the ignorant alike. The recognition of the want, however, imposes an additional strain upon the resources of the institution, which the British Museum, at all events, over-burdened as it is already, cannot encounter without a considerable addition to its resources. The question of classification is, moreover, most difficult of solution. Only two points seem universally agreed upon: that the best subject index must be far from perfect, and that the worst is far better than none. Two principal methods are proposed for adoption. The first is the simple and obvious one of recataloguing every book entered in the Alphabetical Catalogue in the briefest possible form, and breaking up these titles into sections, according to subject, the alphabetical order being still preserved in each. Thus Simson's "History of the Gipsies" would be found in the General Catalogue entered at length, and again in an abridged form in a special index of books relating to the Gipsies, which would refer the reader to the General Catalogue. The other system is the so-called Dictionary Catalogue, which combines the main entry and the subject entry in the same alphabetical series. In such a catalogue Simson's book would be entered twice over, under Simson and under Gipsies; while Paspati's "Dictionary of the Dialect of the Turkish Gipsies," if the librarian were as accommodating as some of his fraternity, would stand a chance of being catalogued four times over, under Paspati, Gipsies, Turkey, and Dictionaries. This system, first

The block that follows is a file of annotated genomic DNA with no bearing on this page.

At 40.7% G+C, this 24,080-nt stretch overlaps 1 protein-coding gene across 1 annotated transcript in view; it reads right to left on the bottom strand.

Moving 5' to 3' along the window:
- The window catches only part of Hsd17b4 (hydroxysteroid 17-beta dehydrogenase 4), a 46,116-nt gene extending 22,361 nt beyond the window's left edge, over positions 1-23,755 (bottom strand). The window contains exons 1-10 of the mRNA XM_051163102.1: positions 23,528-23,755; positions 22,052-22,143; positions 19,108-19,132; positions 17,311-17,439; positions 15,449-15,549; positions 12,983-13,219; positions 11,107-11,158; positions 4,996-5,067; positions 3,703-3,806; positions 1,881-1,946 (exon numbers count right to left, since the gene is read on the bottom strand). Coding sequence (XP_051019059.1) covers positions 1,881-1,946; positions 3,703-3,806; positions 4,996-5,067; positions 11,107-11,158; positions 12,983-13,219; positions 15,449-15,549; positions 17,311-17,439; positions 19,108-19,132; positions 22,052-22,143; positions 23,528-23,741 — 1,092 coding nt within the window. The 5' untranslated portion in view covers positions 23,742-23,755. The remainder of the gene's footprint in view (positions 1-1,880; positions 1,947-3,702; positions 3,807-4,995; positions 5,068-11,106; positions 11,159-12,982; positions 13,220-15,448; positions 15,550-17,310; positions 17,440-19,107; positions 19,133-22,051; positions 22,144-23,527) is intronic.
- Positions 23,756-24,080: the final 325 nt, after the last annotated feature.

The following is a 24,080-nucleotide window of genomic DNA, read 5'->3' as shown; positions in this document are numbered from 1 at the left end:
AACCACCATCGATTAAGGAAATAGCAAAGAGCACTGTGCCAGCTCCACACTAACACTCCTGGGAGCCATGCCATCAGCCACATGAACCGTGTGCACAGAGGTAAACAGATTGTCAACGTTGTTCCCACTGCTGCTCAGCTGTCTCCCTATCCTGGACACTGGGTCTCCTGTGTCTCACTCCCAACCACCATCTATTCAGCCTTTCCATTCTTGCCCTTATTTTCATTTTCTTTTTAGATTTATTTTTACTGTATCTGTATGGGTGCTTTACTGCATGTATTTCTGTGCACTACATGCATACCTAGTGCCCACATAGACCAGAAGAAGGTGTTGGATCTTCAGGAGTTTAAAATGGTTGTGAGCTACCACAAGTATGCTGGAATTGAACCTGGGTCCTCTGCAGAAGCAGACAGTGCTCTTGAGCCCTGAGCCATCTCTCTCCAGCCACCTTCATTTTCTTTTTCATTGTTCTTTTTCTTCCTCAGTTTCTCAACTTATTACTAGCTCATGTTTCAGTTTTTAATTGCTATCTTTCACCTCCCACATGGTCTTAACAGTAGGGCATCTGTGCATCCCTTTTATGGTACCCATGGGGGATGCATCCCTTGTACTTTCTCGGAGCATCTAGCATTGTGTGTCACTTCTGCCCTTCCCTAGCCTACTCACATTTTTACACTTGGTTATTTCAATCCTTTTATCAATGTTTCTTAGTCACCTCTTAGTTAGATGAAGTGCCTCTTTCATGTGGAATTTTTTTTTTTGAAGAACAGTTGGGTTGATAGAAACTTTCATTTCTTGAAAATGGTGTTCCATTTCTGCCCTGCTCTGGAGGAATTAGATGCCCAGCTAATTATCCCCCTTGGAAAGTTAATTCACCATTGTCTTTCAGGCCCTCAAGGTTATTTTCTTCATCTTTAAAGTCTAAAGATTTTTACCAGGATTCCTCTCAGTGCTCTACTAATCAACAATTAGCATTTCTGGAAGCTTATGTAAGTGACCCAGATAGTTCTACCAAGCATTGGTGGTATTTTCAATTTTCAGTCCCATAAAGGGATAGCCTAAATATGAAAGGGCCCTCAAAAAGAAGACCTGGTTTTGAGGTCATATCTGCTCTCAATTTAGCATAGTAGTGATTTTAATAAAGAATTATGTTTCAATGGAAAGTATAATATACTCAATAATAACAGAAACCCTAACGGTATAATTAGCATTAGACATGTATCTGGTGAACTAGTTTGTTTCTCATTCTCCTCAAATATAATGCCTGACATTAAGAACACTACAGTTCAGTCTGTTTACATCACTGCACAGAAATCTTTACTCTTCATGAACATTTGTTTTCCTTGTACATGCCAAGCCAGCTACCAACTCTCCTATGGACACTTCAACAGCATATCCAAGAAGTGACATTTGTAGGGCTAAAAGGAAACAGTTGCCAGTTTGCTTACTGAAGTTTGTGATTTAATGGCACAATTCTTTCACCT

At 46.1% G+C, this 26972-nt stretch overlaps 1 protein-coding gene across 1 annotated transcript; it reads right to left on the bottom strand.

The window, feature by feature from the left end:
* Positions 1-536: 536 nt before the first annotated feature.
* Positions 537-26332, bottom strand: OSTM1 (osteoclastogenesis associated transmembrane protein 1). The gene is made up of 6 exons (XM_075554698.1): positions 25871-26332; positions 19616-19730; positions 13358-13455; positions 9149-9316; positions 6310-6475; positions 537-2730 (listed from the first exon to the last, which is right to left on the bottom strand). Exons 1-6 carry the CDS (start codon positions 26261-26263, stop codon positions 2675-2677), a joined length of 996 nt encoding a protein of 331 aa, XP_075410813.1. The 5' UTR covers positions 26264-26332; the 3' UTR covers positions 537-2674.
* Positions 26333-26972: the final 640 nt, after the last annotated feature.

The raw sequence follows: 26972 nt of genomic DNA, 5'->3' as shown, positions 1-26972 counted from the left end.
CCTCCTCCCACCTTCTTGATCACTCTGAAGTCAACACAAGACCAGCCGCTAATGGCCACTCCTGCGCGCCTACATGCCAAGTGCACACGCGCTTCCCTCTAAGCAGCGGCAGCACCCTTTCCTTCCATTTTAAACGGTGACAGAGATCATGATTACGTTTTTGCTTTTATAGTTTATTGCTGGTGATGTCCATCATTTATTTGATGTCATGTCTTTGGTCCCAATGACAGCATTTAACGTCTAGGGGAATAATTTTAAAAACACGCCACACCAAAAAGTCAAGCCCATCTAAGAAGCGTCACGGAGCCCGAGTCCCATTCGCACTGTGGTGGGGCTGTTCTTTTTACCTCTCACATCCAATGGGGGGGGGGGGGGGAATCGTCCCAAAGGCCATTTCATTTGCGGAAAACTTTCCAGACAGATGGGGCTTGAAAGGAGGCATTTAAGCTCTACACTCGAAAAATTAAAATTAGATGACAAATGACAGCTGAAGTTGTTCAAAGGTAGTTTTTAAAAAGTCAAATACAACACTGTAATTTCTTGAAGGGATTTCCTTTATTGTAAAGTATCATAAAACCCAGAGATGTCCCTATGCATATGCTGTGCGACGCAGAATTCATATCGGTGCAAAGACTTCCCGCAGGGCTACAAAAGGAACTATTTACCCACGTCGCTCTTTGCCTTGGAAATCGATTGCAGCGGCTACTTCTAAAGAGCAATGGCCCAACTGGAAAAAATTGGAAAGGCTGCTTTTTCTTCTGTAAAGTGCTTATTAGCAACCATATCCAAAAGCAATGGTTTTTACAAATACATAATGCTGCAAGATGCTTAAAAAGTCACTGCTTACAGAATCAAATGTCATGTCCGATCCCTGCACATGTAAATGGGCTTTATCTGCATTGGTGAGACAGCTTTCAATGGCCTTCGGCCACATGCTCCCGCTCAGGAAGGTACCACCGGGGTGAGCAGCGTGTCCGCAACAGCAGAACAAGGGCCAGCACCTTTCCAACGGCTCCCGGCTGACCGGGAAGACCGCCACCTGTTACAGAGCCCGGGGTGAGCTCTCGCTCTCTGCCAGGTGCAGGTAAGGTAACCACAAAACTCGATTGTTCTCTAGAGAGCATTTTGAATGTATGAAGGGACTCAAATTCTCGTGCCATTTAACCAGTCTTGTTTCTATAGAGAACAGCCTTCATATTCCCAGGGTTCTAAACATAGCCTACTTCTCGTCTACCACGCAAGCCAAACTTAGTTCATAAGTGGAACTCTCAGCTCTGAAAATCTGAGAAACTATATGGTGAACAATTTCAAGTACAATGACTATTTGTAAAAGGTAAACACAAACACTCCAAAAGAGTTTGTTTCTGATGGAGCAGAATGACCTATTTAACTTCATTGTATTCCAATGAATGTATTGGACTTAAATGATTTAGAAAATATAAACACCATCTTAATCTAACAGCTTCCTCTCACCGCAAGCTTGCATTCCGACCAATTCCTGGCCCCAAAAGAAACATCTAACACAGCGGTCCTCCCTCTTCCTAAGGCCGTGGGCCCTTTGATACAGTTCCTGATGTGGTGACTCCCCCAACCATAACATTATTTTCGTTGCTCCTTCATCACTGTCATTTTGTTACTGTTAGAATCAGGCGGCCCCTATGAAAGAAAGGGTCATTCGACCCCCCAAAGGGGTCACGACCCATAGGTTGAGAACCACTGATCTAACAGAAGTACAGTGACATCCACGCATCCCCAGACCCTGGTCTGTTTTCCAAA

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PUBLIC LIBRARIES AND THEIR CATALOGUES